They come to the cemetery with a pocketful of stones for the gravesite. Once we’ve recited the tradition’s prayers and a few words of memory, they dutifully place the stones on the marker. But I can see in their faces that the stones they carry home are so much bigger than those left behind. Tiny pebbles are left on the grave marker, but boulders sit heavily on the heart: cold stones of bitterness, betrayal and rage.
They are people still arguing with their parents, still longing for their approval. In some cases, from parents long dead — 20, 30 years — yet a daughter is still trying to get them to smile and say, “You’re a good girl!” A son is straining to hear, “I’m proud of you. You did well.” So many people burdened with anger and resentment at parents whose expectations were monumental but whose affection and approval were miserly and thin.
My teacher Harold Schulweis once quipped that there is a distinctively Jewish form of child abuse — it’s called disappointment. So many know a lifetime of bitterness for want of six words: “I love you, whatever you do.”
They are people cut off from their own children. Mention the name and there erupts a geyser of rage for gratitude unexpressed, for loyalties betrayed, for generosity unrequited. Parental love is so complex. How is it that dreams and aspirations — all the good we want for our children — become twisted into suffocating expectation?
They are people alienated from a brother or a sister. The filmmaker Barry Levinson pictures his family at Thanksgiving time (or Pesach seder) sitting at the table, together, sharing all the joys and struggles of life. And then one year, a slight — the turkey was cut before part of the family arrived ... and that was the last Thanksgiving together. From then on, only bitter acrimony, “You cut the turkey!” Never again would the family sit at the same table. Never again, until death brings them together. But by then it’s too late. At graveside we cry for all the years wasted, all the love squandered, all the moments neglected. At graveside we feel the stones that weigh down the heart.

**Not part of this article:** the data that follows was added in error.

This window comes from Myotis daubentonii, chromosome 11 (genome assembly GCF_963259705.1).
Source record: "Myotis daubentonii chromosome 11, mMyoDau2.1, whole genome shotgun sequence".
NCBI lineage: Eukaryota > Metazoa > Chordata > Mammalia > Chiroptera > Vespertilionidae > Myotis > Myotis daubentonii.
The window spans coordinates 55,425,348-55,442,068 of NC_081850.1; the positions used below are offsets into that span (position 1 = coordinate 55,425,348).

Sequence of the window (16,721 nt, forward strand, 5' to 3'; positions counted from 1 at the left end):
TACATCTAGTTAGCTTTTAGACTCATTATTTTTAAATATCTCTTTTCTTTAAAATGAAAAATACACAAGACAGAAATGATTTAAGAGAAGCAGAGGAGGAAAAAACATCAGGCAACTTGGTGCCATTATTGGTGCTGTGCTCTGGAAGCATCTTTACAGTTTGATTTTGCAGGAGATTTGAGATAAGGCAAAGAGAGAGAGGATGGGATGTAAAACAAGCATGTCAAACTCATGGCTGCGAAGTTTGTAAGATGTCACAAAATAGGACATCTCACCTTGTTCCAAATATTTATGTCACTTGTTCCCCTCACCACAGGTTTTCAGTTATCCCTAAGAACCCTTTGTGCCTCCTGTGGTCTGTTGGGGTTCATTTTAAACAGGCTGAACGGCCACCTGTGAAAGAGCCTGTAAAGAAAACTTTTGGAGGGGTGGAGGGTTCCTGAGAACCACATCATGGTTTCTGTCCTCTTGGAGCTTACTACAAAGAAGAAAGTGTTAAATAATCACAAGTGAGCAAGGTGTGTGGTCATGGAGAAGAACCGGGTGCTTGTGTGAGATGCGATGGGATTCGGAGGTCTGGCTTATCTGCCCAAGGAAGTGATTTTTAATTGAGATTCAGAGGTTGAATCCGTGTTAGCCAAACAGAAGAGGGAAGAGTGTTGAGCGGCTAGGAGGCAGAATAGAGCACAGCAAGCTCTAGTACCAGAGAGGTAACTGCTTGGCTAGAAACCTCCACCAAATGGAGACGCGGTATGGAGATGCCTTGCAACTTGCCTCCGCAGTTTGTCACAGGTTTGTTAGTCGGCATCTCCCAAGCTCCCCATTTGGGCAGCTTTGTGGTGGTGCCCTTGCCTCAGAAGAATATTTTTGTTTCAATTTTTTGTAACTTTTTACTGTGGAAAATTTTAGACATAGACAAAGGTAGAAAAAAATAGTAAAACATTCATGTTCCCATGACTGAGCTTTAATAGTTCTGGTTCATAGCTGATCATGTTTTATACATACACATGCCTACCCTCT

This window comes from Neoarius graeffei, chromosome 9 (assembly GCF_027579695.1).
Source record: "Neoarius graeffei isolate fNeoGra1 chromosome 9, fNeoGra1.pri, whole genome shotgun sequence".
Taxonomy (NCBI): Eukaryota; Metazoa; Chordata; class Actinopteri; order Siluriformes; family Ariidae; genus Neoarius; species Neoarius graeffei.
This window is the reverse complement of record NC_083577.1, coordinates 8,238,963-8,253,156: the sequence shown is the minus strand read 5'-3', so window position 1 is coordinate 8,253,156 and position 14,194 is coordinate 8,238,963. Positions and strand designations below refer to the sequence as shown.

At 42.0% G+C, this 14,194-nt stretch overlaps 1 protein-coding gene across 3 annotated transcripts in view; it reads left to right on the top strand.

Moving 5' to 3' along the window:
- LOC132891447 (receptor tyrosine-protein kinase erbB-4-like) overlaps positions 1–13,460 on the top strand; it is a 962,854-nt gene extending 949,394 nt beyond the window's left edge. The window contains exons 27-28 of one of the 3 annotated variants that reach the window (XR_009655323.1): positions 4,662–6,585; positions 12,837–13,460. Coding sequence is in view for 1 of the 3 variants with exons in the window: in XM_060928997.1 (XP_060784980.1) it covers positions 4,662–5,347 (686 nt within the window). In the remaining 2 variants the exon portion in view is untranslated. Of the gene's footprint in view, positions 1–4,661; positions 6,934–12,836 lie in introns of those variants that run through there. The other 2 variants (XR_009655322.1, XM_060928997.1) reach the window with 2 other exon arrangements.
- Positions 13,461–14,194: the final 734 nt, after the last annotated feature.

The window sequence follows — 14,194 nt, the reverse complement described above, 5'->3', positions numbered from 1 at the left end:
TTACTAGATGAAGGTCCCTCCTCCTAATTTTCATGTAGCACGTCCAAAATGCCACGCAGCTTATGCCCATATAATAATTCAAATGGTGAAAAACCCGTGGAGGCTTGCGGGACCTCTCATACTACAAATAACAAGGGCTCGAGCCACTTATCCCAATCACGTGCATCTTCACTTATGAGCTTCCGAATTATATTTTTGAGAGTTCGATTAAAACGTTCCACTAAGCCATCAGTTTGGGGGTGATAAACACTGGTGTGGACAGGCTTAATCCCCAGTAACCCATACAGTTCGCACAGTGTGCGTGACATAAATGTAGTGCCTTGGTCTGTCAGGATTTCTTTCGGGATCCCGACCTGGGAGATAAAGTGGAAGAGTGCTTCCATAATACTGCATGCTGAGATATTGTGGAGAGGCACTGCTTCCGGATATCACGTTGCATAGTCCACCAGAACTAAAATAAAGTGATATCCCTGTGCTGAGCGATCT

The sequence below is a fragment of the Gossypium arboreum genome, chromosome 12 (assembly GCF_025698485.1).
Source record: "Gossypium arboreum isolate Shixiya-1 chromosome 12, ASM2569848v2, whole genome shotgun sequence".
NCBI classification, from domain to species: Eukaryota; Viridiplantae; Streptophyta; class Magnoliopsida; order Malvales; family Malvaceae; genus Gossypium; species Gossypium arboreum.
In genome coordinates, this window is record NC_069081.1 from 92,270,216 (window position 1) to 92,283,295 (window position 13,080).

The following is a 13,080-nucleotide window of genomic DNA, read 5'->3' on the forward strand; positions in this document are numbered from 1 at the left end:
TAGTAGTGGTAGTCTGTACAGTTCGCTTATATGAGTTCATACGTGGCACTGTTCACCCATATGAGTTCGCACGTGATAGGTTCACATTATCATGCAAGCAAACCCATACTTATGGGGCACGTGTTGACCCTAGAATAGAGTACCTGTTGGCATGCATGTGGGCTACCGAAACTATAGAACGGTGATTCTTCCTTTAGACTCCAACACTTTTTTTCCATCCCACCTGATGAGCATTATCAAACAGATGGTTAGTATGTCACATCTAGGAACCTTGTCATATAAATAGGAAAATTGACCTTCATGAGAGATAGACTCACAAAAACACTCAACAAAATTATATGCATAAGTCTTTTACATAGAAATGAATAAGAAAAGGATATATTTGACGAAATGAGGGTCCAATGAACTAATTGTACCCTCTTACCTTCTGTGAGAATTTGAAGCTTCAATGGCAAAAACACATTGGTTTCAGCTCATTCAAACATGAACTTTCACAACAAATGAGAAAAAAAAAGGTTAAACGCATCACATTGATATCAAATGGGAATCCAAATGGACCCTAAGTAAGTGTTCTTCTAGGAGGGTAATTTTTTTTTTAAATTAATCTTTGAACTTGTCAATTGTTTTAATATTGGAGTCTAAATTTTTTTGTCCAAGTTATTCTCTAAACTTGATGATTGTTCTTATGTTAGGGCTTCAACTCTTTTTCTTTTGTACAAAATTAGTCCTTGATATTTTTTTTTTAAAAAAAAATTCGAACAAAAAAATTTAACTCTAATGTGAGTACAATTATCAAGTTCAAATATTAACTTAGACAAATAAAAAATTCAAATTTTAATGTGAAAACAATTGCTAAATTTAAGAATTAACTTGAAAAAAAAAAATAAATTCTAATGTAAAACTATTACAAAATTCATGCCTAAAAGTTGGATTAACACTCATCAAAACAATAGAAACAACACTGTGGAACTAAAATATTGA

“Teach us to number our days,” prays the Psalmist, “to get us a heart of wisdom.” This is certainly the most painful truth of the human condition: Not one of us has an infinite number of tomorrows. All year we hide mightily from this truth. But once a year, the Jewish tradition forces it upon us. On Yom Kippur, we dress in a kittel, a death shroud; we fast and suppress the body’s needs; in our weariness and hunger we feel and know our mortality.
Why? Why so morbid a day to begin a new year? So that we might cleanse ourselves of the grudges, the resentments, the bitterness that we bear. So that we might be liberated from the dangerous illusion that forgiveness can wait, that the time for reconciliation is still far off.
If there is someone who needs to hear you say, “I’m sorry,” call them today. If there is someone who needs to hear, “I love you,” reach out to them today. If there is someone who needs to know your gratitude, call today and say, “Thank you. You are my blessing.” Tomorrow will be too late.
There is a time to gather stones, Ecclesiastes teaches. And there is a time to cast the stones away. There is a time to let go. Not to forget but to forgive. There is a time to reconcile and be whole — to quell the rage, to quench the bitterness, to end the argument and find a way to love. There is a time to enjoy the release and renewal that comes when stones are lifted from hearts. That time is today.
Shanah tovah. For a year of blessings and peace.
Ed Feinstein is senior rabbi of Valley Beth Shalom in Encino.